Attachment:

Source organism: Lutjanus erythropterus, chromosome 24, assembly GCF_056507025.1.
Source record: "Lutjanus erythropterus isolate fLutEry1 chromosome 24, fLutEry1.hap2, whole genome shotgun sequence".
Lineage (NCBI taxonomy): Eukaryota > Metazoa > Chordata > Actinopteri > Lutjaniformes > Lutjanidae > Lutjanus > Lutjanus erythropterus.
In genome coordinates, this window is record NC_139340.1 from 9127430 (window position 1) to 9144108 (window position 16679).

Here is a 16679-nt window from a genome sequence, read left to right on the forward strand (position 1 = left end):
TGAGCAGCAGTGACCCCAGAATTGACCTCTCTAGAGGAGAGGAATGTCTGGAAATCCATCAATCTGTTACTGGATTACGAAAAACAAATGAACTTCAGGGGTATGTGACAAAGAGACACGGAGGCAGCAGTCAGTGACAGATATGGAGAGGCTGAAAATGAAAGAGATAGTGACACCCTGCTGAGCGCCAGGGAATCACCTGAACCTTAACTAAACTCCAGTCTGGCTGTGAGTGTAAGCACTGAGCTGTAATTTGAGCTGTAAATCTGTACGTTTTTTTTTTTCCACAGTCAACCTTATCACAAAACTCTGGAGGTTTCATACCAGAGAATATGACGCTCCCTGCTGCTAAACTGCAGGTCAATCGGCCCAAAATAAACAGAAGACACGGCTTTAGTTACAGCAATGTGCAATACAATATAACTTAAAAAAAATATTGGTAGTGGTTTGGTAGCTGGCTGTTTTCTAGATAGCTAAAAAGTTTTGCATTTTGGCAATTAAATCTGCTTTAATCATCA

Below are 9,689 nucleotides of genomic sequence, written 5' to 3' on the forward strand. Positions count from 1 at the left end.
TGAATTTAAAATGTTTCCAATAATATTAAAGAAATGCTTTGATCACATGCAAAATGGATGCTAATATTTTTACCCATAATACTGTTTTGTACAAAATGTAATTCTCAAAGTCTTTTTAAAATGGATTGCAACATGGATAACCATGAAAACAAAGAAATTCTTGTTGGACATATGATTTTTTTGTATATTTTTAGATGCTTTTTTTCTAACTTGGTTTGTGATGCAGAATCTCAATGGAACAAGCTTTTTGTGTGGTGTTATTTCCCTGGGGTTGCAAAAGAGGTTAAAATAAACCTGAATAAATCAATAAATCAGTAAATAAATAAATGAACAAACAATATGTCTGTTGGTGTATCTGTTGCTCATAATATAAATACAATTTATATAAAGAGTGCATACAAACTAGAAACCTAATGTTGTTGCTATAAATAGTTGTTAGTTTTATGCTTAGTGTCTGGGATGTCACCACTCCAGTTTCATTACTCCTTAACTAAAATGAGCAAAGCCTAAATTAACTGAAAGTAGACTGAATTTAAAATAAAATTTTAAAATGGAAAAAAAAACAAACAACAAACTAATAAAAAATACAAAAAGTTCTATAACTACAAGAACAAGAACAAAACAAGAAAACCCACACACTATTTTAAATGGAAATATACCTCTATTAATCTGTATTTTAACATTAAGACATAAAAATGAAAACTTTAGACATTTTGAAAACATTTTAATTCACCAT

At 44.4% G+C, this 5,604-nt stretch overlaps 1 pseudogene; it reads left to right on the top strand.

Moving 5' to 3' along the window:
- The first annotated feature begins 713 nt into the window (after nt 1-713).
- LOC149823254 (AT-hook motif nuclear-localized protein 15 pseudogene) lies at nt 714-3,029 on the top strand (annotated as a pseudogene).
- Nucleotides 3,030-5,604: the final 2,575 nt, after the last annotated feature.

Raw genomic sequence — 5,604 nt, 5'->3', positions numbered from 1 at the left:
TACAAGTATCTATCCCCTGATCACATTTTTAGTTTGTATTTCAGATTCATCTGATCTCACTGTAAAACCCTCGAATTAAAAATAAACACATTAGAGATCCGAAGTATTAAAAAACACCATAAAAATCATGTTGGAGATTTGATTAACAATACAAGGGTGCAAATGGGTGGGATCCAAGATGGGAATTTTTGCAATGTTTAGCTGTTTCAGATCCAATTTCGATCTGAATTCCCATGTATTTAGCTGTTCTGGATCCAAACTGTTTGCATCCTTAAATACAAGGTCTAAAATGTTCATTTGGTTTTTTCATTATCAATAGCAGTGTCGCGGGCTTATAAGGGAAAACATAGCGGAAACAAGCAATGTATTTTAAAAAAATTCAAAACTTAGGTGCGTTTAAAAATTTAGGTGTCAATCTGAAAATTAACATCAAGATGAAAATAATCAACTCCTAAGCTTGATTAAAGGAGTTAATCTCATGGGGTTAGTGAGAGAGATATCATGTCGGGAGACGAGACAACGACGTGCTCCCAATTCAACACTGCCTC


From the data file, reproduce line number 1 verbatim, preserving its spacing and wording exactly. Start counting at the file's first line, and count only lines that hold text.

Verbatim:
Source organism: Lutjanus erythropterus, chromosome 24, assembly GCF_056507025.1.